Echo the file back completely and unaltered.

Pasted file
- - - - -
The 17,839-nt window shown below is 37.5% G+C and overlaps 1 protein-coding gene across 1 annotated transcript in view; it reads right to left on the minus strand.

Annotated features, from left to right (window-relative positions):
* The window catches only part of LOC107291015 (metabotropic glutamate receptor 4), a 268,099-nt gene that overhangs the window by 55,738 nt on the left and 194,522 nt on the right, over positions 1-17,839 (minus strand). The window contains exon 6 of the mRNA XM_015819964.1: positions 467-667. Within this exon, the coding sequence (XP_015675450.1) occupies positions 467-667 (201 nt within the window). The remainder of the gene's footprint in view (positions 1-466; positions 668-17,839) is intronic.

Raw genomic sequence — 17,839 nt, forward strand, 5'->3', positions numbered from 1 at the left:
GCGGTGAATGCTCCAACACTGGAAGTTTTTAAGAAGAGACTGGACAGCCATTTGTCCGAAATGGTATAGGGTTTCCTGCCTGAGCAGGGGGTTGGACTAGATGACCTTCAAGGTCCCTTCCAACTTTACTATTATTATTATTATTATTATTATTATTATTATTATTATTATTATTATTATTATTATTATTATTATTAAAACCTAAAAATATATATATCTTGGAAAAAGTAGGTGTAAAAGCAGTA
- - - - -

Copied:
The 17,839-nt window shown below is 37.5% G+C and overlaps 1 protein-coding gene across 1 annotated transcript in view; it reads right to left on the minus strand.

Annotated features, from left to right (window-relative positions):
* The window catches only part of LOC107291015 (metabotropic glutamate receptor 4), a 268,099-nt gene that overhangs the window by 55,738 nt on the left and 194,522 nt on the right, over positions 1-17,839 (minus strand). The window contains exon 6 of the mRNA XM_015819964.1: positions 467-667. Within this exon, the coding sequence (XP_015675450.1) occupies positions 467-667 (201 nt within the window). The remainder of the gene's footprint in view (positions 1-466; positions 668-17,839) is intronic.

Raw genomic sequence — 17,839 nt, forward strand, 5'->3', positions numbered from 1 at the left:
GCGGTGAATGCTCCAACACTGGAAGTTTTTAAGAAGAGACTGGACAGCCATTTGTCCGAAATGGTATAGGGTTTCCTGCCTGAGCAGGGGGTTGGACTAGATGACCTTCAAGGTCCCTTCCAACTTTACTATTATTATTATTATTATTATTATTATTATTATTATTATTATTATTATTATTATTATTATTATTATTAAAACCTAAAAATATATATATCTTGGAAAAAGTAGGTGTAAAAGCAGTA